Bigotry Leads to a Cool New Story Site

In other SFF news, some time ago William Sanders, editor of the SFF webzine Helix, wrote a rejection letter in which he ranted about “sheet heads”. People rightly pointed out that Sanders was being a racist dick, and he responded with grace and class: when Yoon Ha Lee asked him to remove her story from the Helix archives, he did so, telling Yoon that her story didn’t make sense anyway, he’d only bought it to fill some quota in his head, and the story’s grapes were probably sour anyway. (Here’s the full text of his response) He also pulled other authors’ stories at their request, replacing them with a page that said “STORY DELETED AT AUTHOR’S PANTIWADULOUS REQUEST”. Oh, and then he explained that further story removals would cost the author $40, before finally fully rescinding that offer.

Fortunately, sometimes good things come out of bad events. A group of writers published by Helix created Transcriptase, which now hosts those stories pulled from Helix. So why not spend your lunch break reading some good short fiction?

5 thoughts on “Bigotry Leads to a Cool New Story Site

  1. Apparently whatever Dave Sim caught is communicable. Unless this guy was just always insane, which I guess is a distinct possibility, now that I think about it.

    [This comment applies to both this post and the last one.]

  2. Yeah, it’s interesting — albeit in a horrifying way — how there’s this strain of older science fiction and fantasy authors/editors who are batshit insane, and who generate unpleasant feelings in their wake.

  3. Might I point out that violent extremist Islam is not a race? I’m probably not the only one whose first thought when reading “sheet heads” was klansmen rather than terrorists, and what if it had been? Substitute one group of bigoted fanatics with distinctive headgear for another. Note that this is not about Islam in general, as the editor’s feelings on that are unclear. He states in the rejection letter than he lived in the Middle East and is very familiar with the Koran. The story he’s rejecting is about a man becoming a terrorist, and his comments are in that context. All races are deserving of respect, but systems of belief can certainly be wrong, and not at all worthy of any automatic extension of respect. It may be appopriate to dissemble these judgements for the sake of pleasantry, or at least avoid unnecessary use of epithets like “sheet head”, but that’s a matter of etiquette rather than of moral fiber. The editor has certainly behaved immaturely, but the outrage at the rejection letter has been reflexive and unreasoned.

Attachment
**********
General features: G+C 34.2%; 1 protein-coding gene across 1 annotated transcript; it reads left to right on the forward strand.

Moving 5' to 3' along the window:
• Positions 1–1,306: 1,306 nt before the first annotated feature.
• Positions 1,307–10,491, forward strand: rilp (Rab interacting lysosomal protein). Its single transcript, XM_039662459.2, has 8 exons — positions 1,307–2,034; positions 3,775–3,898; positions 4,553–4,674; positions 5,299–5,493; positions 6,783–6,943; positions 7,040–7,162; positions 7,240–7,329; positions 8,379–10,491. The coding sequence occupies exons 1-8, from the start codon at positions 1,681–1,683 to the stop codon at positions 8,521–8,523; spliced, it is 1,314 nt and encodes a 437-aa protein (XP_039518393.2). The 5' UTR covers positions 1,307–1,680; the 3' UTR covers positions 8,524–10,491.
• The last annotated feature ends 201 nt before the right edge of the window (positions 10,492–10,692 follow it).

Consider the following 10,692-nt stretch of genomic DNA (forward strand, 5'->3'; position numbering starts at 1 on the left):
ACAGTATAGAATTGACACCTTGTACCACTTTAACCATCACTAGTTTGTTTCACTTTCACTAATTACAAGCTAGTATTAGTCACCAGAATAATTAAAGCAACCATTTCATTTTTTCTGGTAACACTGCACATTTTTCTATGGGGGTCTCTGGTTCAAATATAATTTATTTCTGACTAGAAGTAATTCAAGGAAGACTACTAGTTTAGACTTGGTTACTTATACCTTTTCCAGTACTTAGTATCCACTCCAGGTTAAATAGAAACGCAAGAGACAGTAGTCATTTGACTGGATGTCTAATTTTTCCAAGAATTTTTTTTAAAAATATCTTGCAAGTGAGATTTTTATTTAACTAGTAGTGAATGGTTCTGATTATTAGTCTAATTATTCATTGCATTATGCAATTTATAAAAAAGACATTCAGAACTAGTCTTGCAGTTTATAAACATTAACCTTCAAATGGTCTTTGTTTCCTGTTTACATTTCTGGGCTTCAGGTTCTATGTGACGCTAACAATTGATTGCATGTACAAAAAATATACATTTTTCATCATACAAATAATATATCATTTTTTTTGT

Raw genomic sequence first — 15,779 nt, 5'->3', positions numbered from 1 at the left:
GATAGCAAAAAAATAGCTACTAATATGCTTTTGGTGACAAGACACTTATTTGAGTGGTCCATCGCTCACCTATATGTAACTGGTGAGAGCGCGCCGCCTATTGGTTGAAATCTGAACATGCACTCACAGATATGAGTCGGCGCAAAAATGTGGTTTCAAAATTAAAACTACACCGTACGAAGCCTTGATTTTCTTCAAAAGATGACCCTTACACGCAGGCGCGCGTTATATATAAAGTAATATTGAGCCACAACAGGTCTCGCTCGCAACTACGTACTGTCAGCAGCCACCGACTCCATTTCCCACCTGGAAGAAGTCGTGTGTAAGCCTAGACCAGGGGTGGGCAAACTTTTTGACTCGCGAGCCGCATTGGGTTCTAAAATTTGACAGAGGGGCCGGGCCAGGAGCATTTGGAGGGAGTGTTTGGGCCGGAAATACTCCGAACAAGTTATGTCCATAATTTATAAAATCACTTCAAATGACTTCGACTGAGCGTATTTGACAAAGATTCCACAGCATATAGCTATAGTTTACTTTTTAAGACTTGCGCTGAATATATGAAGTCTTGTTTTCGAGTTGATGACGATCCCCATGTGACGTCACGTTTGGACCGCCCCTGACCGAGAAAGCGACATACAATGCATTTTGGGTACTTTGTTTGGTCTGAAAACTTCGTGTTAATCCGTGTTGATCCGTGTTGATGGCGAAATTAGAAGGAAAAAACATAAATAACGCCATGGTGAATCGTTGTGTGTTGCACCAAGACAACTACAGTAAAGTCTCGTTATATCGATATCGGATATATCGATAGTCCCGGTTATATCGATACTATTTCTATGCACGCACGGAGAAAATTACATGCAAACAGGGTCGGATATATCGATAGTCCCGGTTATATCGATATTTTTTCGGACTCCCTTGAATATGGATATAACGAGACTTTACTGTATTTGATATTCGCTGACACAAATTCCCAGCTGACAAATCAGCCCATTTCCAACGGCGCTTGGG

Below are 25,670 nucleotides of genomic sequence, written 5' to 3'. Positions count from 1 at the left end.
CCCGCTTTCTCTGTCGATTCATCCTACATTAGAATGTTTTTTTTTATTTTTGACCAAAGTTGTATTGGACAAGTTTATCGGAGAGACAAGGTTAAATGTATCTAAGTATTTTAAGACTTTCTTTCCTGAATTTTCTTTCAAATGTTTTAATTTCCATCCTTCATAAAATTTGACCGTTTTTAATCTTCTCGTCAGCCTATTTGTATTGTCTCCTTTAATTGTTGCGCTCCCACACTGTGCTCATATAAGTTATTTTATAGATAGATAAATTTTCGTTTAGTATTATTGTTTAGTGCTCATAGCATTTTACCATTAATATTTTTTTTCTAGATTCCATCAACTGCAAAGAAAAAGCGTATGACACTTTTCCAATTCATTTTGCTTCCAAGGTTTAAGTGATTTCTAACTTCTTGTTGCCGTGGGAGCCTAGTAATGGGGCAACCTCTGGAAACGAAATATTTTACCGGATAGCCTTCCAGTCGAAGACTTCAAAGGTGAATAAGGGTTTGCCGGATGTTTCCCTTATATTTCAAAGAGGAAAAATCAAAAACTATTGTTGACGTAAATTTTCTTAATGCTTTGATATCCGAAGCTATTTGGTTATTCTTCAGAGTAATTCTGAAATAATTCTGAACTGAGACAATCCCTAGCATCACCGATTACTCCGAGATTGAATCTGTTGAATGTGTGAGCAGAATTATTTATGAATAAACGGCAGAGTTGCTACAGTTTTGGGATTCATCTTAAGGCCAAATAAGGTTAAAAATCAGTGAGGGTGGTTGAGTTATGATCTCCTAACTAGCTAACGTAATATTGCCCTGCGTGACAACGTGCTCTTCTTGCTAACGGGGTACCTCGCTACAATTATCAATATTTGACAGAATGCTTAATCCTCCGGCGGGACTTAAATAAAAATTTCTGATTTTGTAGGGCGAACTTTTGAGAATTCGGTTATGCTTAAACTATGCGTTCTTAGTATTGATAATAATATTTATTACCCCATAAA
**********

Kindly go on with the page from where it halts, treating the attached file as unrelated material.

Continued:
4. The problem is, “sheet heads” isn’t an epithet used only for Islamic terrorists, and claiming that it is given its history is like talking about “niggers” and later claiming that you’re just talking about black terrorists. Furthermore, Sanders’s claim after the fact that he was talking about terrorists in specific just doesn’t wash. Let’s pull out the relevant sections of his own rejection letter:

    “I’m impressed by your knowledge of the Q’uran and Islamic traditions. (Having spent a couple of years in the Middle East, I know something about these things.) You did a good job of exploring the worm-brained mentality of those people – at the end we still don’t really understand it, but then no one from the civilized world ever can – and I was pleased to see that you didn’t engage in the typical error of trying to make this evil bastard sympathetic, or give him human qualities.”

    “And I don’t think you’re going to sell it to any other genre magazine, for that reason – though you’d have a hard time anyway; most of the SF magazines are very leery of publishing anything that might offend the sheet heads.”

    In the first paragraph above, is Sanders talking about terrorists or is he talking about Muslims in general? Who, exactly, are “those people”?

    If, as Nick Mamatas pointed out, you swap “terrorists” for “those people”, the whole thing doesn’t work. Now you’ve got Sanders claiming familiarity with terrorists, not Islam and Muslims in general, and his claim that “no one from the civilized world” can understand it crumbles when you realize that there are plenty of home-grown terrorists from the civilized world. Is Timothy McVeigh, former member of the US Army, now not from the civilized world? Or is the US not actually part of the civilized world?

    Even worse, he says that SF magazines don’t want to publish stories that might offend sheet heads. If he’s talking about terrorists, does he really think Stanley Schmidt, Sheila Williams, and Gordon Van Gelder are really worried about offending terrorists? Is the terrorist readership of Analog, The Magazine of Fantasy and Science Fiction, and Asimov’s so large that they won’t dare offend them? Or is he really talking about Muslims by using an epithet that, far from being a question of etiquette, is hateful?

    So you certainly might point out that violent extremist Islam is not a race, but it has no bearing on what Sanders wrote.

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